And just because an issue is more important than another issue doesn’t mean everyone should deal with the former issue and not the latter–as I trust you would both also agree.

        So what do you expect me to do? I have signalled my sense that Rob Bell’s ideas will be competently treated elsewhere, and I’ve gone the extra mile to point interested people to where they have been treated competently. Meanwhile, I have prepared and given lectures at Harvard and Taylor Universities, co-led a retreat with Len Sweet, met my three (!) classes, written three responses to essays for a new “Four Views” book on evangelicalism, read a new manuscript by Richard Mouw to blurb it (a fine book on Abraham Kuyper), helped three students finalize thesis proposals, helped another student edit his first book manuscript, preached at Regent College chapel, consulted with a screenwriter on a new film on the doctrine of hell, and–oh, yes, been a husband and father and faculty colleague.

        So I trust you will understand more clearly now what I mean when I say that I think my writing my own blog post on what I happen to think is right or wrong about Rob Bell’s new book is not necessarily my particular calling. These other matters clearly ARE part of my vocation, and anyone who can’t find guidance on Rob Bell by themselves and comes to me instead will see that I have in fact offered three good blog posts by others instead.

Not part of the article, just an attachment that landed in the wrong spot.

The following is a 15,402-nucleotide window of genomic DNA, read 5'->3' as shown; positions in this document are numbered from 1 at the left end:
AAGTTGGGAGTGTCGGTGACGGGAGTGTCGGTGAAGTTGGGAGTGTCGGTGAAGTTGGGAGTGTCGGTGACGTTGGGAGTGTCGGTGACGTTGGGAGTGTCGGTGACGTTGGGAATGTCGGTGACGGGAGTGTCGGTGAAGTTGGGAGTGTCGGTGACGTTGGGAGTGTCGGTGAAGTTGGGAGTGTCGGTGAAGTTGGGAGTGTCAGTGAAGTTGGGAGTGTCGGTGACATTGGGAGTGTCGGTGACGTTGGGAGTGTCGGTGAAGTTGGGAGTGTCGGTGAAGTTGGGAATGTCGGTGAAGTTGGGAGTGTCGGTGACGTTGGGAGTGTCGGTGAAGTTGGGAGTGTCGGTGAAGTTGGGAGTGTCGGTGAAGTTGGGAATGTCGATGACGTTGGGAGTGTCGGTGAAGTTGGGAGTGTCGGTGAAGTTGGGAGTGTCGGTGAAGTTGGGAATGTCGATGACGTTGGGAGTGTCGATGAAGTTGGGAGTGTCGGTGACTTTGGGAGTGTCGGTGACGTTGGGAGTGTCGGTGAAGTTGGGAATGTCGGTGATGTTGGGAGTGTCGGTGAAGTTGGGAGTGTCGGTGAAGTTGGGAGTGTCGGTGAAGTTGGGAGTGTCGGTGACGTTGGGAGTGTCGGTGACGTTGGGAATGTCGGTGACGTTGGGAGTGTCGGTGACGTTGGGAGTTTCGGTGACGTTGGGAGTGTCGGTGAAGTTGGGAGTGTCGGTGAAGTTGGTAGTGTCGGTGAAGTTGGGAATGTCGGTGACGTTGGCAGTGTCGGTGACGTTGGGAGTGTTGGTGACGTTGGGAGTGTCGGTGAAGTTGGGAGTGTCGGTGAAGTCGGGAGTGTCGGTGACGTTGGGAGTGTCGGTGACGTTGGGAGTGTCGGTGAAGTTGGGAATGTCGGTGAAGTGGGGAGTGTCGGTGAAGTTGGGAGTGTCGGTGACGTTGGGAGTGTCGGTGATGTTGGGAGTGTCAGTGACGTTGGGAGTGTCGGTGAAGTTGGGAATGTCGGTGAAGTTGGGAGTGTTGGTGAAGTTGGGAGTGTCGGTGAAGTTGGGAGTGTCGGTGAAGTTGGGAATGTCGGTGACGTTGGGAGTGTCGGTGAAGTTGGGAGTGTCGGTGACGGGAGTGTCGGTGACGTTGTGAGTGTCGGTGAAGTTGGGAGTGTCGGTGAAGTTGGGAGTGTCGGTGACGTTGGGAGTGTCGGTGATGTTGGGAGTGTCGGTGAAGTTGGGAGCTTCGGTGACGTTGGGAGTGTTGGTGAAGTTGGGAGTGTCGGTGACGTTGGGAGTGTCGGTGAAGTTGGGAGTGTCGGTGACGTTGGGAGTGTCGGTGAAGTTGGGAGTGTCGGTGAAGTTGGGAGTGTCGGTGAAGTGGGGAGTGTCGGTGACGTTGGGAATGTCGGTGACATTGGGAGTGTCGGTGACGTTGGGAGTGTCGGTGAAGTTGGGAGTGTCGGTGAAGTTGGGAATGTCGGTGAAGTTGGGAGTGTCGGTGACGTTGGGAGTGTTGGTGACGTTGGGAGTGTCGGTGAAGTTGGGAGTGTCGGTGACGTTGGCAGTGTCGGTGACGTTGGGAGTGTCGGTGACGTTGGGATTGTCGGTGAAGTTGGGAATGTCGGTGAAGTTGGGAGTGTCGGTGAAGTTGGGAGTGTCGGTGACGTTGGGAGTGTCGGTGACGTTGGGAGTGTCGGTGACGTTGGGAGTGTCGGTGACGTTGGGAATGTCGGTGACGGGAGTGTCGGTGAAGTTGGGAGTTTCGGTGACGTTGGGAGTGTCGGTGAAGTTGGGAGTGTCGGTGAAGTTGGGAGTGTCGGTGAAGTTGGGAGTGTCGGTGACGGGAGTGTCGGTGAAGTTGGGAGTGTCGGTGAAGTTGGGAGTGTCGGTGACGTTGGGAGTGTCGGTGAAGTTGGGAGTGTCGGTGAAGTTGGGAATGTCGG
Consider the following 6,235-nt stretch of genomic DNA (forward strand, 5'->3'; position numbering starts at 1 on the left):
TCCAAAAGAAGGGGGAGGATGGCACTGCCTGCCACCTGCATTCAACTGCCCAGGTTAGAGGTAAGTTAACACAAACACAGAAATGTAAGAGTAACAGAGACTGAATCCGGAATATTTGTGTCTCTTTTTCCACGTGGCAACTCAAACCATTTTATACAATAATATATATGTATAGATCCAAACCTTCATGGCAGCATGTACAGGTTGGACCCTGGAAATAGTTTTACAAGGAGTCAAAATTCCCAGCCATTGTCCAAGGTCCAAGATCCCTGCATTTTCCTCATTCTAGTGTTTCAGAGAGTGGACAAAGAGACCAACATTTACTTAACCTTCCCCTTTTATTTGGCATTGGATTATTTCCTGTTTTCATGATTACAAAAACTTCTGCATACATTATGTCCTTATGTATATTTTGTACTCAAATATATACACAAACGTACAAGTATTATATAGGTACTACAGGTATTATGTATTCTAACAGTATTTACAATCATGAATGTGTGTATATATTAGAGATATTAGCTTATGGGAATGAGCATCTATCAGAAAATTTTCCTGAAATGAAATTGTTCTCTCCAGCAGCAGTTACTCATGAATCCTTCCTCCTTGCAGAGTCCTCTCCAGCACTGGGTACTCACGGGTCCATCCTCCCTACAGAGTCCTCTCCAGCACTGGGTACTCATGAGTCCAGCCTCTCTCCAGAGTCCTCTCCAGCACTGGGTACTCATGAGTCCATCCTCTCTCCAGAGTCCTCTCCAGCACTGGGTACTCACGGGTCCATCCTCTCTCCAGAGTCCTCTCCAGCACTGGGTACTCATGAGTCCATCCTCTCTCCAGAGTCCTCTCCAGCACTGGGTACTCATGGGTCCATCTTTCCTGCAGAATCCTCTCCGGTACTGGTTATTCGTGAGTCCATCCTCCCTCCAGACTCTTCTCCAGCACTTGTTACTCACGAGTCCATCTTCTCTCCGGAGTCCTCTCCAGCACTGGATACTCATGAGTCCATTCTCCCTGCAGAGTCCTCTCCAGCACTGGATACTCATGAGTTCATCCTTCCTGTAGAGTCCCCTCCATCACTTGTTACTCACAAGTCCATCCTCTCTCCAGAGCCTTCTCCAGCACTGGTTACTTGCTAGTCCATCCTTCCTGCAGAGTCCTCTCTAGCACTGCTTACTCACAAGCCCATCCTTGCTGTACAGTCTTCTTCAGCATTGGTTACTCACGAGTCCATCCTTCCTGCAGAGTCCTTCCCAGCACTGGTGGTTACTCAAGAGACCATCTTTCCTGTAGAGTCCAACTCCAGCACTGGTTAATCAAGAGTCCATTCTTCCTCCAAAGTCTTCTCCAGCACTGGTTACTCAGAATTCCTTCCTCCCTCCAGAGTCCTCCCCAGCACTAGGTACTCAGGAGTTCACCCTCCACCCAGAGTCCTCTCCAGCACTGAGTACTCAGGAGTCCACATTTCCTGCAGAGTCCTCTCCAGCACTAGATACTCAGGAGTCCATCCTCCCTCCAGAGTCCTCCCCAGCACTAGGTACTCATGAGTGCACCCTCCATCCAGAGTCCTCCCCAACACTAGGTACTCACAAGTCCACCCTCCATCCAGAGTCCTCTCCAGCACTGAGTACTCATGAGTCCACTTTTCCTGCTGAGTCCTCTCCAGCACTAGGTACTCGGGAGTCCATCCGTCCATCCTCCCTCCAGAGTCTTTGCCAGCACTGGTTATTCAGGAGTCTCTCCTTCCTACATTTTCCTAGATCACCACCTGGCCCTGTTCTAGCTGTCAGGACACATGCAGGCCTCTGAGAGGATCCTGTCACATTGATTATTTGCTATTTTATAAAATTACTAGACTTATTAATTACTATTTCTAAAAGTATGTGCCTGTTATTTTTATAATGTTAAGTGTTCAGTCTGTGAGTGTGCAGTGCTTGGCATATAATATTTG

I’m glad you have pressed this issue with me because I hope it will help all of us think more clearly about what is or isn’t our vocation in any given situation, especially when some issue is getting a lot of attention and responding to it may be a temptation, not a calling.

        • Steve Wilkinson

          I think we agree with you on all of this. The problem is that your original post gave the impression that the issue maybe didn’t deserve being addressed, or at least being jumped on so heavily. I re-read it and still come away with that impression. It appears brgulker does as well. Maybe we’re just misreading.

          On the fact that other competent folks are dealing with this, and your using the publicity to point towards some other great stuff that isn’t getting enough attention… I say Bravo!

        • brgulker

          Dr. Stackhouse, I sincerely appreciate your reply.

          So I trust you will understand more clearly now what I mean when I say that I think my writing my own blog post on what I happen to think is right or wrong about Rob Bellโ€™s new book is not necessarily my particular calling.

          I absolutely understand and respect your position. I had no expectations that you would or that you should be critiquing Bell’s work. What you post here is a labor of love, and I appreciate that labor, whatever direction you choose to take it. Further, I certainly agree that Bell has been taken to task (positively and negatively) by very capable voices. Further still, I agree that there are voices that should be more important than Bell’s.

          My criticism was very specific, namely, that I think you’ve underestimated how “important” Bell is to American Evangelicalism. Regardless of whether he should be or not, he is very well-known and influential, and thus he is important (whether he ought to be or not), in other words.

          I was simply pushing back on that point, and I didn’t intend to go any further. I certainly didn’t intend it to come off as a suggestion that you should be treating Bell’s book in this space. I hope that makes more sense now.